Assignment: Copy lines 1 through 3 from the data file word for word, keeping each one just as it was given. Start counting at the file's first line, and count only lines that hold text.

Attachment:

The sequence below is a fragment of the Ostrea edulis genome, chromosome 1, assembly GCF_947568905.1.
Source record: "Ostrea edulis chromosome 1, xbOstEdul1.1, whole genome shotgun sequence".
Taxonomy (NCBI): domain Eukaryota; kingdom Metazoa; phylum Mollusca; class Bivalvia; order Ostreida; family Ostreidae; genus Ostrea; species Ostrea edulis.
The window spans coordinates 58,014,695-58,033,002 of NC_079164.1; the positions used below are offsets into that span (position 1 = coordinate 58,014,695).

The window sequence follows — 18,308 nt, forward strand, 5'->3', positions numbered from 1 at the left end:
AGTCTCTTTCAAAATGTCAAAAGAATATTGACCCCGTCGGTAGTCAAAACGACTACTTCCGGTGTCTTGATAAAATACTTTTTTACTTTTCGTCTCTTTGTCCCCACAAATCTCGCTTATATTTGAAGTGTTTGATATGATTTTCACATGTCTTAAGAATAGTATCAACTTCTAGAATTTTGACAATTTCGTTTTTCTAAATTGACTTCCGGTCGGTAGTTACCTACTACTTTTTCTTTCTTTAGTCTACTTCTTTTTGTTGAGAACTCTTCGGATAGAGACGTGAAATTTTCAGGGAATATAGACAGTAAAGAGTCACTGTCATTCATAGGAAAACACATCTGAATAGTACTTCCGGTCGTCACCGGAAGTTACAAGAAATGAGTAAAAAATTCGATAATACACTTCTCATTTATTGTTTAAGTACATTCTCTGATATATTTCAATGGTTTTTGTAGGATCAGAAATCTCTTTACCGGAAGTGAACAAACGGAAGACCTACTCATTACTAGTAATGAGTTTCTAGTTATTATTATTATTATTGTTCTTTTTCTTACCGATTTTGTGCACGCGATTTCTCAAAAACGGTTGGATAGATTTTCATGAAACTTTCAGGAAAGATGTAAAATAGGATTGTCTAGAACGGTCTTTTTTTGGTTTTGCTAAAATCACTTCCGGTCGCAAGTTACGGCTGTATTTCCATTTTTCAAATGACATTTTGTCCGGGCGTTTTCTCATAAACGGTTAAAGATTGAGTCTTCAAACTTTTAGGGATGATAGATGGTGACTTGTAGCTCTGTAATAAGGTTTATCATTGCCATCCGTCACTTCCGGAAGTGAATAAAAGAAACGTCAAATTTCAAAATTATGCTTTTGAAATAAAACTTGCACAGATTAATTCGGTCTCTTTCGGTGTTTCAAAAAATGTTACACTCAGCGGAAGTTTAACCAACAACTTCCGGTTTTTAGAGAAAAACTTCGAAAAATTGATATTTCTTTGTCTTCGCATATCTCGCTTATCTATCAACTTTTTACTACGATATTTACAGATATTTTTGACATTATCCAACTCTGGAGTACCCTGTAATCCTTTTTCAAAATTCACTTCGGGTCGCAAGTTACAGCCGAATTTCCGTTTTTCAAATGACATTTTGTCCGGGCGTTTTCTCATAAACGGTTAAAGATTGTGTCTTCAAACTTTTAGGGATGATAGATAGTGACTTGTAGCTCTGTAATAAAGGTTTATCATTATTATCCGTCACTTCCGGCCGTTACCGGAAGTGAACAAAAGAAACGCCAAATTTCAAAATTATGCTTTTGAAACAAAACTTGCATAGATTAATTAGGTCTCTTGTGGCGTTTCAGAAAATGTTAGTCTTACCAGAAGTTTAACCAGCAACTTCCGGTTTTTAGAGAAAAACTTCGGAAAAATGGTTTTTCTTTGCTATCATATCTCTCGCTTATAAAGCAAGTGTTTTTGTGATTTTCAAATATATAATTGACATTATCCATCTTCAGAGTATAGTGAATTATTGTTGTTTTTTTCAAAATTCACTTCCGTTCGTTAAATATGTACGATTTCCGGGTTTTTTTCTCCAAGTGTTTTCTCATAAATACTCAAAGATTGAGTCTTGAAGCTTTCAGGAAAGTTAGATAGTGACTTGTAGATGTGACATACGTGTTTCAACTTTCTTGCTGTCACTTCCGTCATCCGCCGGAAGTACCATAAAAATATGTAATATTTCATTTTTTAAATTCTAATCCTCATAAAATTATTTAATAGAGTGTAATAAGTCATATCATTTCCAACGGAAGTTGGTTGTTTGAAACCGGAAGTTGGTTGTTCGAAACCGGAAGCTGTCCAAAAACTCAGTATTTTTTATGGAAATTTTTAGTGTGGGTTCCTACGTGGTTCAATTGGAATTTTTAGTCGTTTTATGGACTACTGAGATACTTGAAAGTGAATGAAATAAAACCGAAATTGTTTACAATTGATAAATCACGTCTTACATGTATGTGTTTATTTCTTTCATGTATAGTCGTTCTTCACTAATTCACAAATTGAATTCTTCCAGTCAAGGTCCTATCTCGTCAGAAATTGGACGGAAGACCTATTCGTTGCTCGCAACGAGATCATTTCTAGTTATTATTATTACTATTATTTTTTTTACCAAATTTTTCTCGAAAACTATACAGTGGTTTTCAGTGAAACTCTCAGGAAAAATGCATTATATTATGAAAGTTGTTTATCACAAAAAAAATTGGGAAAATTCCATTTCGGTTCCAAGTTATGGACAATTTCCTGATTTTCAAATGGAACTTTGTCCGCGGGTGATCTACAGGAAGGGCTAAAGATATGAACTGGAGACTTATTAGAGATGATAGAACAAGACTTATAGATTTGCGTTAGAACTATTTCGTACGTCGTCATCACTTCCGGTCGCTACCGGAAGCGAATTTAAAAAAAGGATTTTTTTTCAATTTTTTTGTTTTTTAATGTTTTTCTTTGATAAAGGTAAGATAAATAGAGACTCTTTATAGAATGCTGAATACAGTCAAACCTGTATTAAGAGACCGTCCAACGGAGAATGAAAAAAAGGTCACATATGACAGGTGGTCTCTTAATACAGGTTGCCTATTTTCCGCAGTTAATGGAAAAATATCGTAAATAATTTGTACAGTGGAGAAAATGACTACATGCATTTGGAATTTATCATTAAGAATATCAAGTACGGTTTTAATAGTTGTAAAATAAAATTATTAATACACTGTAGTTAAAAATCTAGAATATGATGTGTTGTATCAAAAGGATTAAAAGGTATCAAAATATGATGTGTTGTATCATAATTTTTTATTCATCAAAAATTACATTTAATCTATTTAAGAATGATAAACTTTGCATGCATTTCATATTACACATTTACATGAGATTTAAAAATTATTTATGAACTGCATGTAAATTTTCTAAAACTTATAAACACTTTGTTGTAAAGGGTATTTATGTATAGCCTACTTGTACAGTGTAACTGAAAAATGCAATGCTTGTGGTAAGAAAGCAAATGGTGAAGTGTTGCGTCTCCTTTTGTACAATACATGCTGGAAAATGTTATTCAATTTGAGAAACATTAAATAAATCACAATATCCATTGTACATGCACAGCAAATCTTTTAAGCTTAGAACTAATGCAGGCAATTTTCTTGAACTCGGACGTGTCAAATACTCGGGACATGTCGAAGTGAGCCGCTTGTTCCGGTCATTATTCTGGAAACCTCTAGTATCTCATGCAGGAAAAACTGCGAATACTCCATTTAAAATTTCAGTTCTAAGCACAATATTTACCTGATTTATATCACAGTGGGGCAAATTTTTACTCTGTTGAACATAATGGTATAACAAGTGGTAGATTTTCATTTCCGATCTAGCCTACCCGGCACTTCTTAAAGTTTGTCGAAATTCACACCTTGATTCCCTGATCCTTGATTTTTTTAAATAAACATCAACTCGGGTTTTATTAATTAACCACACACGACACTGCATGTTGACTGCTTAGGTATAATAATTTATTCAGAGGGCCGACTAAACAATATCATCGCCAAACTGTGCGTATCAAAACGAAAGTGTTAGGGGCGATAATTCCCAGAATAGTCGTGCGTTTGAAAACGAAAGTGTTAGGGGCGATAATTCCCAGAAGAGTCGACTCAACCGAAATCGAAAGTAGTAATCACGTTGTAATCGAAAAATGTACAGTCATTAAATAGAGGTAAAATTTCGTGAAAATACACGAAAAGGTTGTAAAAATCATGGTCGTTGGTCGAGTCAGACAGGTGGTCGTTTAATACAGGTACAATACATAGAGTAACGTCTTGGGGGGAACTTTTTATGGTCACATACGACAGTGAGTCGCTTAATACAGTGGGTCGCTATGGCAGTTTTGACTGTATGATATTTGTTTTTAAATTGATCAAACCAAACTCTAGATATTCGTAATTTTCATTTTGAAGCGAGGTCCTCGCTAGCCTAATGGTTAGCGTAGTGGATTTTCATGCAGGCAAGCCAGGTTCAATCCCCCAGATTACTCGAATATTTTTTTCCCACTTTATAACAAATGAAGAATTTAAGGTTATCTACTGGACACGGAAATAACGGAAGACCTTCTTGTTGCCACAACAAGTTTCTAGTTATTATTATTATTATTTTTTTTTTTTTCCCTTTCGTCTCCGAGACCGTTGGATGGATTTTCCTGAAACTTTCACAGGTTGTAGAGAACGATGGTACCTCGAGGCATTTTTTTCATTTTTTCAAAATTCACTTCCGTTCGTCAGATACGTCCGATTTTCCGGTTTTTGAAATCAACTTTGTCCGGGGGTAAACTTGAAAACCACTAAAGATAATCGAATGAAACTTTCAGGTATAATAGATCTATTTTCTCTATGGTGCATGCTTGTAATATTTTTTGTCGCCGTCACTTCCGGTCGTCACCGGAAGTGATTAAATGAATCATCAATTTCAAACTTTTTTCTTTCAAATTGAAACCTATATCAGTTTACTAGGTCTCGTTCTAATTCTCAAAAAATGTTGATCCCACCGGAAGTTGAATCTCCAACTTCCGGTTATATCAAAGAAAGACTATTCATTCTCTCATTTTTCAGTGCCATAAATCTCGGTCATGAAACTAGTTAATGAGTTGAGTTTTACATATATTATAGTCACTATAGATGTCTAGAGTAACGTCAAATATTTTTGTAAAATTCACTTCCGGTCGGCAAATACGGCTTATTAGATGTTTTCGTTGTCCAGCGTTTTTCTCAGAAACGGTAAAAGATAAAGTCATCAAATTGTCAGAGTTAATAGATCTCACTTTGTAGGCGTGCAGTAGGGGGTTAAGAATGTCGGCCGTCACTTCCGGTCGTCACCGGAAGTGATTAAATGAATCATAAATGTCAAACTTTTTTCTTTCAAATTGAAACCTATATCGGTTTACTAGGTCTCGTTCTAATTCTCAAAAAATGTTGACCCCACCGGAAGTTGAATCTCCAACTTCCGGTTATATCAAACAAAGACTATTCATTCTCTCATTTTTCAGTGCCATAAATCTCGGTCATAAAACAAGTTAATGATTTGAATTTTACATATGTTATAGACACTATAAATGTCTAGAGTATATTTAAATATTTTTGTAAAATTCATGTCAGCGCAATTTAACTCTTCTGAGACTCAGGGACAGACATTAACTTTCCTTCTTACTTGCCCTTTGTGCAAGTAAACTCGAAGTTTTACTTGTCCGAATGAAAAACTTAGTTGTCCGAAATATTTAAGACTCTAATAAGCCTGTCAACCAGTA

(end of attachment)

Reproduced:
The sequence below is a fragment of the Ostrea edulis genome, chromosome 1, assembly GCF_947568905.1.
Source record: "Ostrea edulis chromosome 1, xbOstEdul1.1, whole genome shotgun sequence".
Taxonomy (NCBI): domain Eukaryota; kingdom Metazoa; phylum Mollusca; class Bivalvia; order Ostreida; family Ostreidae; genus Ostrea; species Ostrea edulis.